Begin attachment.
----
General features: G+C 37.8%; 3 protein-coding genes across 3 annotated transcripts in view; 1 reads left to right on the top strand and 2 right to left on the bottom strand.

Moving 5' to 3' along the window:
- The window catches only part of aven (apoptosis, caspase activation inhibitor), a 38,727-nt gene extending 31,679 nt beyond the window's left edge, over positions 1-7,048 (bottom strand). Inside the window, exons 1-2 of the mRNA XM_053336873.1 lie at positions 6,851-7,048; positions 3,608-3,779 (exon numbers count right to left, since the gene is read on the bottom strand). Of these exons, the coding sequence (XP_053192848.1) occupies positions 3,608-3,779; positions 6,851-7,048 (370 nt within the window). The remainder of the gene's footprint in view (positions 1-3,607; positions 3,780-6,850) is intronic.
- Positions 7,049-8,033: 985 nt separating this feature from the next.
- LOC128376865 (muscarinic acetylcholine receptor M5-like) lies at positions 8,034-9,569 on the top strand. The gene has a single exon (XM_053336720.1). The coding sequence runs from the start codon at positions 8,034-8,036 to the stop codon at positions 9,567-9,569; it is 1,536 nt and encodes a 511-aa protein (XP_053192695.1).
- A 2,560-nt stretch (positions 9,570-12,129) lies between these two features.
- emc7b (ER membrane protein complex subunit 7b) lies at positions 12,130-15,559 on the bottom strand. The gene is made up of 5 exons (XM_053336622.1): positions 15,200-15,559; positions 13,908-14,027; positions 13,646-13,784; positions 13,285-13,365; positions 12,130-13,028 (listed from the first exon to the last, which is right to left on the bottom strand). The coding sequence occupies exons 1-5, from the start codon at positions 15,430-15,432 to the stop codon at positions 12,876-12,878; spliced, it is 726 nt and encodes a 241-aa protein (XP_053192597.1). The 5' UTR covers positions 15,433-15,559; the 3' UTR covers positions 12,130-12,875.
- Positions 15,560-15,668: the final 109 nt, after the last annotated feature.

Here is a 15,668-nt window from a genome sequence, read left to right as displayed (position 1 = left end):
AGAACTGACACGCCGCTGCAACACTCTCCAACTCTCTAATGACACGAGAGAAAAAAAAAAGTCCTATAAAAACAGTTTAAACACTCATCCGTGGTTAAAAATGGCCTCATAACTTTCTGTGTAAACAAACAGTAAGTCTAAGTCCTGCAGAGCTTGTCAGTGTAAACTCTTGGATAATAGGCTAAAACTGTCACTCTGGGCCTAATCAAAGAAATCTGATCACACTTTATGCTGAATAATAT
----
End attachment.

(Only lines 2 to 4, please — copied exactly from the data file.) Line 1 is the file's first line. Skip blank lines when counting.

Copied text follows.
Moving 5' to 3' along the window:
- The window catches only part of aven (apoptosis, caspase activation inhibitor), a 38,727-nt gene extending 31,679 nt beyond the window's left edge, over positions 1-7,048 (bottom strand). Inside the window, exons 1-2 of the mRNA XM_053336873.1 lie at positions 6,851-7,048; positions 3,608-3,779 (exon numbers count right to left, since the gene is read on the bottom strand). Of these exons, the coding sequence (XP_053192848.1) occupies positions 3,608-3,779; positions 6,851-7,048 (370 nt within the window). The remainder of the gene's footprint in view (positions 1-3,607; positions 3,780-6,850) is intronic.
- Positions 7,049-8,033: 985 nt separating this feature from the next.